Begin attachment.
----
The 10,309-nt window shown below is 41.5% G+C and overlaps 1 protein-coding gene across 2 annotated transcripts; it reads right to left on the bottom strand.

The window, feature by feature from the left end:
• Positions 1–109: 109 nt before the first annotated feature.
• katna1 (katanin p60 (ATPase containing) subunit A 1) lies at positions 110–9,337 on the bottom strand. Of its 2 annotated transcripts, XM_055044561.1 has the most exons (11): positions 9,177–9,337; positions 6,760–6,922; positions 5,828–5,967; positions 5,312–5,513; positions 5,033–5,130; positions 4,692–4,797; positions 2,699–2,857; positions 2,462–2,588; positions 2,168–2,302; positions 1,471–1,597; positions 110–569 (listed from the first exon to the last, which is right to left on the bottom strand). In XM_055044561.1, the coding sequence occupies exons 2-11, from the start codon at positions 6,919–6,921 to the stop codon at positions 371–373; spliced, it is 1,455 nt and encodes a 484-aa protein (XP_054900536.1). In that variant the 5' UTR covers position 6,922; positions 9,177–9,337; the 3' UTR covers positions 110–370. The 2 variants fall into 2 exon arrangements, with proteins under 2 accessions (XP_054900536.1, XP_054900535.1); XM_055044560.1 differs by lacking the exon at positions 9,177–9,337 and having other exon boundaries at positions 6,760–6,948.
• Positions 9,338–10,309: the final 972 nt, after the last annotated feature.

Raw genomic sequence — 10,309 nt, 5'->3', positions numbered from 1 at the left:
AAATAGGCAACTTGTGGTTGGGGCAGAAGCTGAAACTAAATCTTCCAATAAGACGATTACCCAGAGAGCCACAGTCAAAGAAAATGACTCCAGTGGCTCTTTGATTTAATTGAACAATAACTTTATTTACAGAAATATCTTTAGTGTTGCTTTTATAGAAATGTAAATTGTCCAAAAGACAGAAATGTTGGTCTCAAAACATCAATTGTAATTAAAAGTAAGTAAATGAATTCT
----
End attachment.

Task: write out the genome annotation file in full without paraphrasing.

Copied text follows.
The 10,309-nt window shown below is 41.5% G+C and overlaps 1 protein-coding gene across 2 annotated transcripts; it reads right to left on the bottom strand.

The window, feature by feature from the left end:
• Positions 1–109: 109 nt before the first annotated feature.
• katna1 (katanin p60 (ATPase containing) subunit A 1) lies at positions 110–9,337 on the bottom strand. Of its 2 annotated transcripts, XM_055044561.1 has the most exons (11): positions 9,177–9,337; positions 6,760–6,922; positions 5,828–5,967; positions 5,312–5,513; positions 5,033–5,130; positions 4,692–4,797; positions 2,699–2,857; positions 2,462–2,588; positions 2,168–2,302; positions 1,471–1,597; positions 110–569 (listed from the first exon to the last, which is right to left on the bottom strand). In XM_055044561.1, the coding sequence occupies exons 2-11, from the start codon at positions 6,919–6,921 to the stop codon at positions 371–373; spliced, it is 1,455 nt and encodes a 484-aa protein (XP_054900536.1). In that variant the 5' UTR covers position 6,922; positions 9,177–9,337; the 3' UTR covers positions 110–370. The 2 variants fall into 2 exon arrangements, with proteins under 2 accessions (XP_054900536.1, XP_054900535.1); XM_055044560.1 differs by lacking the exon at positions 9,177–9,337 and having other exon boundaries at positions 6,760–6,948.
• Positions 9,338–10,309: the final 972 nt, after the last annotated feature.

Raw genomic sequence — 10,309 nt, 5'->3', positions numbered from 1 at the left:
AAATAGGCAACTTGTGGTTGGGGCAGAAGCTGAAACTAAATCTTCCAATAAGACGATTACCCAGAGAGCCACAGTCAAAGAAAATGACTCCAGTGGCTCTTTGATTTAATTGAACAATAACTTTATTTACAGAAATATCTTTAGTGTTGCTTTTATAGAAATGTAAATTGTCCAAAAGACAGAAATGTTGGTCTCAAAACATCAATTGTAATTAAAAGTAAGTAAATGAATTCT